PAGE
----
Consumers reported that fresh produce also was the first product they would recommend to someone for a positive experience with natural, organic and health products. Claude Friedland, of Sarasota, Fla., was thrilled when a Whole Foods finally came to town because of the store's produce department. "It reminds me of the markets in France [where I grew up], and the organic vegetables definitely taste better," she says. Friedland now has all her French-American friends shopping there as well.
Following produce, soy was the No. 2 product that consumers reported they would have the hardest time doing without. Soy products were also No. 2 for the best products consumers had tried in the past six months. Laura Rhoad of Fort Myers, Fla., says that White Wave's [Silk] Very Vanilla soymilk is her favorite new product. "I like the flavor and the fact that I'm getting soy protein every day," she says.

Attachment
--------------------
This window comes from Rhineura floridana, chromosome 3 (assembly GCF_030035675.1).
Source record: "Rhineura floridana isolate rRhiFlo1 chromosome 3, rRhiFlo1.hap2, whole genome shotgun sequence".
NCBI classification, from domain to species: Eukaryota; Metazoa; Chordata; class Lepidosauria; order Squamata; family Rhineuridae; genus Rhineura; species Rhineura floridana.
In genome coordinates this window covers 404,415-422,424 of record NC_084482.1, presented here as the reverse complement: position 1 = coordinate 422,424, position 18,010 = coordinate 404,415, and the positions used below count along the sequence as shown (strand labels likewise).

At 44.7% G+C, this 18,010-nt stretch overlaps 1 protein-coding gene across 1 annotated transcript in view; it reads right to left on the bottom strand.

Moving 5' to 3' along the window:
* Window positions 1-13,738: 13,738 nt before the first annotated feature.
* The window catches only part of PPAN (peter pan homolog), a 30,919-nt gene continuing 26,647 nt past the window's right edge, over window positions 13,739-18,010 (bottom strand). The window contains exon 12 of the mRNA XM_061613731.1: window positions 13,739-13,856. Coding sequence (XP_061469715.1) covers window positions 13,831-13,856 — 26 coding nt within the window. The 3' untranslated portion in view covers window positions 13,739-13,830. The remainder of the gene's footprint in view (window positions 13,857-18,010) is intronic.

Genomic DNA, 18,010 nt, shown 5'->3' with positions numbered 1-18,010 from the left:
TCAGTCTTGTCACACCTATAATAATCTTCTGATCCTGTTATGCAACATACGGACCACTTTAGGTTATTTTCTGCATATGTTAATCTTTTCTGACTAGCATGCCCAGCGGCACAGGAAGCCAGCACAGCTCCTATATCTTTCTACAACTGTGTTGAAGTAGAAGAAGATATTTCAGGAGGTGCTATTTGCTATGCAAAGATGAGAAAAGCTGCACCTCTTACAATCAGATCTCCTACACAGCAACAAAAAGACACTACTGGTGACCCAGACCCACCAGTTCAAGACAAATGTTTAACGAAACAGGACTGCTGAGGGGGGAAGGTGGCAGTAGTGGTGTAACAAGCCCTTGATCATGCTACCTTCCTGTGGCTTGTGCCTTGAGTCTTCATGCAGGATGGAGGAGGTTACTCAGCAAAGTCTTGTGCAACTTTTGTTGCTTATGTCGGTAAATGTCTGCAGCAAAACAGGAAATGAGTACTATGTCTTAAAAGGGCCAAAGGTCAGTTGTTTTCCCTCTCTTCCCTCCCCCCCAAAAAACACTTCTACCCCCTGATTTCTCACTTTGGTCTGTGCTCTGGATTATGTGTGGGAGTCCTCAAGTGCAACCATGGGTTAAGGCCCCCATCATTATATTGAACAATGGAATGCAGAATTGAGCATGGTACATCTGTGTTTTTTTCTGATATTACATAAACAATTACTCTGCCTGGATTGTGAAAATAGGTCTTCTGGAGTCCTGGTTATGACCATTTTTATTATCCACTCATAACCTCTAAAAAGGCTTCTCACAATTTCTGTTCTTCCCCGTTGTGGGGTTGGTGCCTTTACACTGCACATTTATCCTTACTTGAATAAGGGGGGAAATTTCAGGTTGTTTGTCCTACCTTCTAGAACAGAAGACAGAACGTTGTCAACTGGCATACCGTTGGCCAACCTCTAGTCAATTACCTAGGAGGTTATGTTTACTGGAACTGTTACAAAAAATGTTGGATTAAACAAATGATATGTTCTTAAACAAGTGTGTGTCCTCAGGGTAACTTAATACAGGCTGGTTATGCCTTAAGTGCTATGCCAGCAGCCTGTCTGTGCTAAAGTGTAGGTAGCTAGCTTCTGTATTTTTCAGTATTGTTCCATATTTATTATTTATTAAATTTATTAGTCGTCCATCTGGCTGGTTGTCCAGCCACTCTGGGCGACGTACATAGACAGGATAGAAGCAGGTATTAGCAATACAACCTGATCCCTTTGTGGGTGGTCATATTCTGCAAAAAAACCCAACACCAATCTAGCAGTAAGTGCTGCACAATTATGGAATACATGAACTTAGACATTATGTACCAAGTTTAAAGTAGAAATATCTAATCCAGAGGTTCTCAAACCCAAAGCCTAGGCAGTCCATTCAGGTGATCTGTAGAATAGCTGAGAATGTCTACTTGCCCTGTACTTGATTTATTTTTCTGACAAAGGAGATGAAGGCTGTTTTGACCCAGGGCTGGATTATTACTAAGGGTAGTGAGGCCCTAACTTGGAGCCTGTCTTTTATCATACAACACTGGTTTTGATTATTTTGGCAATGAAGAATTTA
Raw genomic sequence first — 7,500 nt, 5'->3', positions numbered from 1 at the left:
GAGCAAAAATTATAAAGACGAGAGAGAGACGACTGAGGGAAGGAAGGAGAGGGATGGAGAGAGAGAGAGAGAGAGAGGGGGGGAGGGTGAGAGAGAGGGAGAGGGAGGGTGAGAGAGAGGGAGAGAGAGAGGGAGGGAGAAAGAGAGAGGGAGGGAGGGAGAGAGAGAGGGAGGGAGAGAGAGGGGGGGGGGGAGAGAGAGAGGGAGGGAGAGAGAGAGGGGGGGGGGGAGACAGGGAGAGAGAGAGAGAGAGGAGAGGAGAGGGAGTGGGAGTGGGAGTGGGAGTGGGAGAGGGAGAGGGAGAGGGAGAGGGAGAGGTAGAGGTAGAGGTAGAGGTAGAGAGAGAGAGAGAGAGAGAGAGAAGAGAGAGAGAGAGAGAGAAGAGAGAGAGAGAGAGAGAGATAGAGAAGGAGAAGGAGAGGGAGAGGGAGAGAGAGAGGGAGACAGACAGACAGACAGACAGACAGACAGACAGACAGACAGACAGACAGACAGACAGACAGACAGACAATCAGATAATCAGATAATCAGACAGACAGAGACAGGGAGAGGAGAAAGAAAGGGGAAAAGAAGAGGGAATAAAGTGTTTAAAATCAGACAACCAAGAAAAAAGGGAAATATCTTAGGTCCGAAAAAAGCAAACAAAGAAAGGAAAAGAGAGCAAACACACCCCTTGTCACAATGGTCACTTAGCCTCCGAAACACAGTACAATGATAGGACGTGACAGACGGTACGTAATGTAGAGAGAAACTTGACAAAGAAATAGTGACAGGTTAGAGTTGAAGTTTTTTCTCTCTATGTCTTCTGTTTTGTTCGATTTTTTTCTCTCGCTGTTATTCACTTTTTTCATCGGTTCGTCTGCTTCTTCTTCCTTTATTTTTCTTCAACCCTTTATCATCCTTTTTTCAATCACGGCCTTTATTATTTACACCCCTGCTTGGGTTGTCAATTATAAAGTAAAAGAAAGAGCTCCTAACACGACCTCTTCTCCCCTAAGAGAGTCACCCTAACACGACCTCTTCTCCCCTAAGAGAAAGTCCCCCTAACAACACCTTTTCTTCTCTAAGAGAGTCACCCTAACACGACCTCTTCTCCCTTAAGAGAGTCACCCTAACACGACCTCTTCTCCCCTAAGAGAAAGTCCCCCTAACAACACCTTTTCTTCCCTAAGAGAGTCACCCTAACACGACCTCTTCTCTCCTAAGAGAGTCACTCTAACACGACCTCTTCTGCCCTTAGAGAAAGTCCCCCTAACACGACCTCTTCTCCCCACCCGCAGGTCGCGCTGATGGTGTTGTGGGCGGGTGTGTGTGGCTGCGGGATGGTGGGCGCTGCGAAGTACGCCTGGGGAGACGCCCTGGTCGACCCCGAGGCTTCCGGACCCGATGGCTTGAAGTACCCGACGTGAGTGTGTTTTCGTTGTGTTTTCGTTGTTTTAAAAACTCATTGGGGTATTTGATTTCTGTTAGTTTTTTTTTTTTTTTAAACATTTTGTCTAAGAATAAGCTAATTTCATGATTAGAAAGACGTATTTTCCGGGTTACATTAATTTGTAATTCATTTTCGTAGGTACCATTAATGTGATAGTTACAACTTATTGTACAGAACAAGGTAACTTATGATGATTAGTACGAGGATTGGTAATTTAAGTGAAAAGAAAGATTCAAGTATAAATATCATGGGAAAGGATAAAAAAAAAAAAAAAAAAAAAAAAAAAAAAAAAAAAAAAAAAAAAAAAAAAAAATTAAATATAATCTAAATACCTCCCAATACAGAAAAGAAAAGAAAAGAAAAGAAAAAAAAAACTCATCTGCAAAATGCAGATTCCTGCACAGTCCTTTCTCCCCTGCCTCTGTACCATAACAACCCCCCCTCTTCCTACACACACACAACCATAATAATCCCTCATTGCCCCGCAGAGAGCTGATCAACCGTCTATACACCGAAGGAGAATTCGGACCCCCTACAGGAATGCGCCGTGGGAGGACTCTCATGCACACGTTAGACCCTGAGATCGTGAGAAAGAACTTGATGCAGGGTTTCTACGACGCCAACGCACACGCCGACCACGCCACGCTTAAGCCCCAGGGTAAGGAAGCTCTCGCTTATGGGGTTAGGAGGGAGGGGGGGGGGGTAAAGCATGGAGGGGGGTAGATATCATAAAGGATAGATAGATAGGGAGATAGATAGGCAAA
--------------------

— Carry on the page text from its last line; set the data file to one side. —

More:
Soy products beat out fresh fish and meat (which were No. 3) for best new products tried because of several factors, suggests Jean Heggie, director of market insights at The Solae Co. in St. Louis. "New products in the soy category are more innovative in terms of flavor and convenience.
Manufacturers are combining soy ingredients with other healthful ingredients as well, to create more nutritious, highly unique products," she says.
Secondly, particularly among natural foods shoppers, there is a growing consensus that plant-based foods, as opposed to animal-based foods, deliver unique, healthful benefits, Heggie says. "In recent focus groups we completed, we heard consumers relate meat to high-fat, high-cholesterol, hard-to-digest attributes and relate vegetable or plant-based protein to low fat, good fats and no cholesterol."
To increase soy sales, emphasize soy products in advertising and promotions, says Tina Nelson, director of sales and marketing for consumer products for the Soyfoods Association in Hope, Minn. "Retailers can put together promotions and circulars for soy during Soy Month in February or Heart Health Month in April, for example," she says.